Richard A. Bendis: Innovation ecosystem vital to state

Robust private-sector investment and prudent regulation from policymakers have helped establish Maryland as a cradle of innovation and a leader in the U.S. innovation economy. Few states can match Maryland's highly skilled workforce, market access and technology-centered policy incentives, and the U.S. Chamber of Commerce ranked Maryland No. 1 in the country for entrepreneurship and innovation. But continued leadership of the region — and the ability of the region to continue to reap the economic and jobs benefits of innovation — is not a given. It requires constant cultivation and smart action from our elected officials. (Capital)

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Steve Schuh: Inclusive process ended with budget that advances our major goals

If there is one word to describe this year's budget season, it would be inclusive. Our process commenced in February and March, when we began meeting with the public to better understand their priorities. At two town halls, our departments met face to face with constituents from across the county to discuss school funding, park improvements and other important community priorities. From there, our administration went to work to put forward a budget that would advance our goal of making Anne Arundel County the best place to live, work and start a business in Maryland. (Capital)

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Ruling should spur Annapolis toward arts policy

A Maryland District Court judge recently ruled on the case of the mural painted by artist Jeff Huntington on the building at 51–53 West St., ending only one chapter of an ongoing conflict about the role of public and publicly viewable art in our Historic District. In June 2015, after 51–53 West St. was cited by the city for peeling paint, its property owners decided to paint the building with a mural and secured the necessary permits for equipment and sidewalk access prior to having their building painted. (Capital)

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Take another look at relocation of agencies to North Carroll

The irony of Carroll County Public Schools Superintendent Stephen Guthrie and Board of Education members lamenting a potential move of the school system's central offices to North Carroll High School isn't lost on us, but for those still angry over the closing of three schools viewing this as some sort of karmic revenge by the universe, we wonder how they will feel when their tax dollars are being used to offset the costs associated with moving the operation out of the county seat of Westminster? (Carr. Co. Times)

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June 16 // All mostly quiet on county budget front

As it turned out, most of the drama about County Executive Steve Schuh's fiscal 2018 budget proposal was over by the time he presented it on May 1. Schuh had decided on $22.5 million in one-time spending to stabilize the school system's failing health insurance plan as well as $15.6 million for a teacher salary step increase in a budget that went $20 million over the state-required maintenance-of-effort level. This attempt to shore up the schools turned out to be the biggest surprise of the budget proceedings, and what followed in the next month-and-a-half was anticlimactic. (Capital)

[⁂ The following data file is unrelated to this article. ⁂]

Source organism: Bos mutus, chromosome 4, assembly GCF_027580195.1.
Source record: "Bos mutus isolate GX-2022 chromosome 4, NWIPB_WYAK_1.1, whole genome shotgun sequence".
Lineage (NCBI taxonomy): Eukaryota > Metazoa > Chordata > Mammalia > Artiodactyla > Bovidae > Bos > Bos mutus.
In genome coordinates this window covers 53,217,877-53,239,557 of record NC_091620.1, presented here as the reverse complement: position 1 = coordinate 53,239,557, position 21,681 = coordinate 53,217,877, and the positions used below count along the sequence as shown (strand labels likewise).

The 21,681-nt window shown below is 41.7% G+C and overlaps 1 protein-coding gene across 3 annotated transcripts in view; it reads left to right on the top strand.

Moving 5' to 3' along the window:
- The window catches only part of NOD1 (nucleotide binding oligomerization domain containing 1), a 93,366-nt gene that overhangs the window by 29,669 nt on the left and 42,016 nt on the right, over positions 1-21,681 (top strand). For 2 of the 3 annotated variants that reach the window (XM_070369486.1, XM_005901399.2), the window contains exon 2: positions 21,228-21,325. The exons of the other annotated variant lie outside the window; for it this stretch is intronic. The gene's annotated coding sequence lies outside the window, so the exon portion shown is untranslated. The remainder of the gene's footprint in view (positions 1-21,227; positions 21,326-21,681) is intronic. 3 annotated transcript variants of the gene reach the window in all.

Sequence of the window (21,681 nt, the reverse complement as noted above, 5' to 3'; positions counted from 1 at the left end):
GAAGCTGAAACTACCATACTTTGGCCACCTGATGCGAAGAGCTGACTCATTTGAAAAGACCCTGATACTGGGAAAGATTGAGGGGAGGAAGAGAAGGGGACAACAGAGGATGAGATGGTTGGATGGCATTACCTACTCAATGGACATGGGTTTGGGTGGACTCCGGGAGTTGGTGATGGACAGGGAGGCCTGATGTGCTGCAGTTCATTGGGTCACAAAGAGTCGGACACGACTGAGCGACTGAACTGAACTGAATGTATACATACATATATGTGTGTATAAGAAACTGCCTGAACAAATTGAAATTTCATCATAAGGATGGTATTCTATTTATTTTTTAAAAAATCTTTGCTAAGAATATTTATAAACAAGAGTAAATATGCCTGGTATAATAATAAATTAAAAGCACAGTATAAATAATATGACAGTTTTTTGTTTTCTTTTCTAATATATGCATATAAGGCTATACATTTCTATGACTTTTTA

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Dana Stein: Students should volunteer over summer break

Classes are over, finals are done and summer vacation is finally here. While it’s important for youth to take time to relax and enjoy the summer, they should also seek ways to remain productive — especially this year, when their summer break will be even longer than usual. How can young people keep busy over the long break? They can spend their time giving back to the city through community service. Not only does service build a more vibrant Baltimore, it offers a chance for personal and educational development as well. (Balt. Sun)

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Mark Edelson, Liz Cornish: Why we sued Baltimore City over bike lanes

Connected bike infrastructure is more than a form of urban recreation. For an increasing number of people in urban centers, it is their primary means of transportation. Bikes provide an affordable and healthy means of accessing work, school and everything else. In 2015, Baltimore City updated its bicycle master plan with the aim of increasing ridership to over 50,000 city residents. Bicycle commuter traffic has increased over 40 percent since quarterly counts began in 2009, and it continues to grow. (Balt. Sun)

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Deborah Simmons: Nudity at the beach. Quelle horreur!

The trusty Old Farmers Almanac says June 20 is the day those of us in the Northern Hemisphere can officially celebrate the arrival of summer. Ordinarily, when one season ends and another begins, journalists tend to write about the proverbial seasonal bucket lists. This go ‘round, I present the What Not To Do List for Summer 2017. First up, what not to do at a U.S. beach — especially if the beach is in Ocean City, Maryland. Although the name may imply that boundless opportunities are afforded, there are limits to this town that abuts the Atlantic Ocean, and one of those limits was drawn in the sand. In short, it bars women from going topless. (Wash. Times)

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